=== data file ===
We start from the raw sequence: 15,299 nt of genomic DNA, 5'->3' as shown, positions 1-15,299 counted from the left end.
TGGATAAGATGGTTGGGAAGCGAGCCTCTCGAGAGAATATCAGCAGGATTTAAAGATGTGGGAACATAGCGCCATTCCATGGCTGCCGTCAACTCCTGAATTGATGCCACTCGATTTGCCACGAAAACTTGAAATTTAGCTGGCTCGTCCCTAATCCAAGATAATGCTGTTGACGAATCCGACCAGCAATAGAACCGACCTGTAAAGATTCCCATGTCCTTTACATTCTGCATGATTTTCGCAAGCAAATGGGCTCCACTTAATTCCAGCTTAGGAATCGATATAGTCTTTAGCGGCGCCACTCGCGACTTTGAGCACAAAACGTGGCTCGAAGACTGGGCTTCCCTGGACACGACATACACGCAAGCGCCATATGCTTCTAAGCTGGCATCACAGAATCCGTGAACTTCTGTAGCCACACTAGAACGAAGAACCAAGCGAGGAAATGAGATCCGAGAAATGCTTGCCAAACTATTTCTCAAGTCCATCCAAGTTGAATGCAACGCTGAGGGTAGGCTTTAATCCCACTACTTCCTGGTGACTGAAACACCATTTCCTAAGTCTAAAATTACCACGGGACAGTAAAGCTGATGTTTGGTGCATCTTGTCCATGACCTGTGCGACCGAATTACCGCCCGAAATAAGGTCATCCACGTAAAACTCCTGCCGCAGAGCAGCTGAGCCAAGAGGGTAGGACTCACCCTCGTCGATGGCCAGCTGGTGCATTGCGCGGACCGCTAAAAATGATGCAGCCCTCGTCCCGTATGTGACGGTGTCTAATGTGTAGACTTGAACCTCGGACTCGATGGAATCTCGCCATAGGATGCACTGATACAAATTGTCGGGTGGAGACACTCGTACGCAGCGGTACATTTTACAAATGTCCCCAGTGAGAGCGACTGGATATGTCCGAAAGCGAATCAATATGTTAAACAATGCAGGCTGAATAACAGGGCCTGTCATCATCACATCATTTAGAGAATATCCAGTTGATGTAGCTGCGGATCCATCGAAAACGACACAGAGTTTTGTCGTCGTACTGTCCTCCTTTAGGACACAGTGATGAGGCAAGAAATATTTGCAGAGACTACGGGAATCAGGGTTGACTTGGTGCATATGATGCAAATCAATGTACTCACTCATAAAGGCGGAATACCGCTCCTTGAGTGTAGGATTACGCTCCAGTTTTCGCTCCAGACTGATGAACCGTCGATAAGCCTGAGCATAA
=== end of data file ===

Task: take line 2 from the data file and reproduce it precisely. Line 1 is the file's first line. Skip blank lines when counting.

TGGATAAGATGGTTGGGAAGCGAGCCTCTCGAGAGAATATCAGCAGGATTTAAAGATGTGGGAACATAGCGCCATTCCATGGCTGCCGTCAACTCCTGAATTGATGCCACTCGATTTGCCACGAAAACTTGAAATTTAGCTGGCTCGTCCCTAATCCAAGATAATGCTGTTGACGAATCCGACCAGCAATAGAACCGACCTGTAAAGATTCCCATGTCCTTTACATTCTGCATGATTTTCGCAAGCAAATGGGCTCCACTTAATTCCAGCTTAGGAATCGATATAGTCTTTAGCGGCGCCACTCGCGACTTTGAGCACAAAACGTGGCTCGAAGACTGGGCTTCCCTGGACACGACATACACGCAAGCGCCATATGCTTCTAAGCTGGCATCACAGAATCCGTGAACTTCTGTAGCCACACTAGAACGAAGAACCAAGCGAGGAAATGAGATCCGAGAAATGCTTGCCAAACTATTTCTCAAGTCCATCCAAGTTGAATGCAACGCTGAGGGTAGGCTTTAATCCCACTACTTCCTGGTGACTGAAACACCATTTCCTAAGTCTAAAATTACCACGGGACAGTAAAGCTGATGTTTGGTGCATCTTGTCCATGACCTGTGCGACCGAATTACCGCCCGAAATAAGGTCATCCACGTAAAACTCCTGCCGCAGAGCAGCTGAGCCAAGAGGGTAGGACTCACCCTCGTCGATGGCCAGCTGGTGCATTGCGCGGACCGCTAAAAATGATGCAGCCCTCGTCCCGTATGTGACGGTGTCTAATGTGTAGACTTGAACCTCGGACTCGATGGAATCTCGCCATAGGATGCACTGATACAAATTGTCGGGTGGAGACACTCGTACGCAGCGGTACATTTTACAAATGTCCCCAGTGAGAGCGACTGGATATGTCCGAAAGCGAATCAATATGTTAAACAATGCAGGCTGAATAACAGGGCCTGTCATCATCACATCATTTAGAGAATATCCAGTTGATGTAGCTGCGGATCCATCGAAAACGACACAGAGTTTTGTCGTCGTACTGTCCTCCTTTAGGACACAGTGATGAGGCAAGAAATATTTGCAGAGACTACGGGAATCAGGGTTGACTTGGTGCATATGATGCAAATCAATGTACTCACTCATAAAGGCGGAATACCGCTCCTTGAGTGTAGGATTACGCTCCAGTTTTCGCTCCAGACTGATGAACCGTCGATAAGCCTGAGCATAA